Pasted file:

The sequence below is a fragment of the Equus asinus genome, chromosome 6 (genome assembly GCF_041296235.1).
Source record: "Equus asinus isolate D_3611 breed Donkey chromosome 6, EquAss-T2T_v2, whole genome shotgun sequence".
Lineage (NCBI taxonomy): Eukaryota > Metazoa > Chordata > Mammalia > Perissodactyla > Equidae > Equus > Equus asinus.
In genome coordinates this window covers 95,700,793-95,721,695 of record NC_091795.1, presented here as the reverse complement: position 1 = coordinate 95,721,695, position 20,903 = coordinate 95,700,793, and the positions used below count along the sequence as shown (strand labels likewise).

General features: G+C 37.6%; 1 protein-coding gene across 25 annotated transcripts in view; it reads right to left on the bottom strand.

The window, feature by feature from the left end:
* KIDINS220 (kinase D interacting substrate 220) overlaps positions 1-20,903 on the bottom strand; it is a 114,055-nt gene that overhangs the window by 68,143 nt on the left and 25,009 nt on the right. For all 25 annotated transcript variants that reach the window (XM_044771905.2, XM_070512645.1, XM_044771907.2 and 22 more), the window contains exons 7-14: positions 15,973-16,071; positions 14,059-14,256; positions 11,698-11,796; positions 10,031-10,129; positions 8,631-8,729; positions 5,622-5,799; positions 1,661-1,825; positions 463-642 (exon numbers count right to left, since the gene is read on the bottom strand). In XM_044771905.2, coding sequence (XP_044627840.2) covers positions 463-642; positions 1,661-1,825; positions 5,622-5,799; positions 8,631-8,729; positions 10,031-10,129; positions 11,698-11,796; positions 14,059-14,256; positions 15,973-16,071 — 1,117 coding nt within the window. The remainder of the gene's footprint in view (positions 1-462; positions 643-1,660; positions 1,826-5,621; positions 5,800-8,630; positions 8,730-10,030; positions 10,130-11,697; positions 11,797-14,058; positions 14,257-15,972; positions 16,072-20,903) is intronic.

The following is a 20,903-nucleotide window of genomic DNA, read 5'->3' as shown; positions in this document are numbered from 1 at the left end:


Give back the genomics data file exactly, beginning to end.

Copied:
The sequence below is a fragment of the Equus asinus genome, chromosome 6 (genome assembly GCF_041296235.1).
Source record: "Equus asinus isolate D_3611 breed Donkey chromosome 6, EquAss-T2T_v2, whole genome shotgun sequence".
Lineage (NCBI taxonomy): Eukaryota > Metazoa > Chordata > Mammalia > Perissodactyla > Equidae > Equus > Equus asinus.
In genome coordinates this window covers 95,700,793-95,721,695 of record NC_091795.1, presented here as the reverse complement: position 1 = coordinate 95,721,695, position 20,903 = coordinate 95,700,793, and the positions used below count along the sequence as shown (strand labels likewise).

General features: G+C 37.6%; 1 protein-coding gene across 25 annotated transcripts in view; it reads right to left on the bottom strand.

The window, feature by feature from the left end:
* KIDINS220 (kinase D interacting substrate 220) overlaps positions 1-20,903 on the bottom strand; it is a 114,055-nt gene that overhangs the window by 68,143 nt on the left and 25,009 nt on the right. For all 25 annotated transcript variants that reach the window (XM_044771905.2, XM_070512645.1, XM_044771907.2 and 22 more), the window contains exons 7-14: positions 15,973-16,071; positions 14,059-14,256; positions 11,698-11,796; positions 10,031-10,129; positions 8,631-8,729; positions 5,622-5,799; positions 1,661-1,825; positions 463-642 (exon numbers count right to left, since the gene is read on the bottom strand). In XM_044771905.2, coding sequence (XP_044627840.2) covers positions 463-642; positions 1,661-1,825; positions 5,622-5,799; positions 8,631-8,729; positions 10,031-10,129; positions 11,698-11,796; positions 14,059-14,256; positions 15,973-16,071 — 1,117 coding nt within the window. The remainder of the gene's footprint in view (positions 1-462; positions 643-1,660; positions 1,826-5,621; positions 5,800-8,630; positions 8,730-10,030; positions 10,130-11,697; positions 11,797-14,058; positions 14,257-15,972; positions 16,072-20,903) is intronic.

The following is a 20,903-nucleotide window of genomic DNA, read 5'->3' as shown; positions in this document are numbered from 1 at the left end: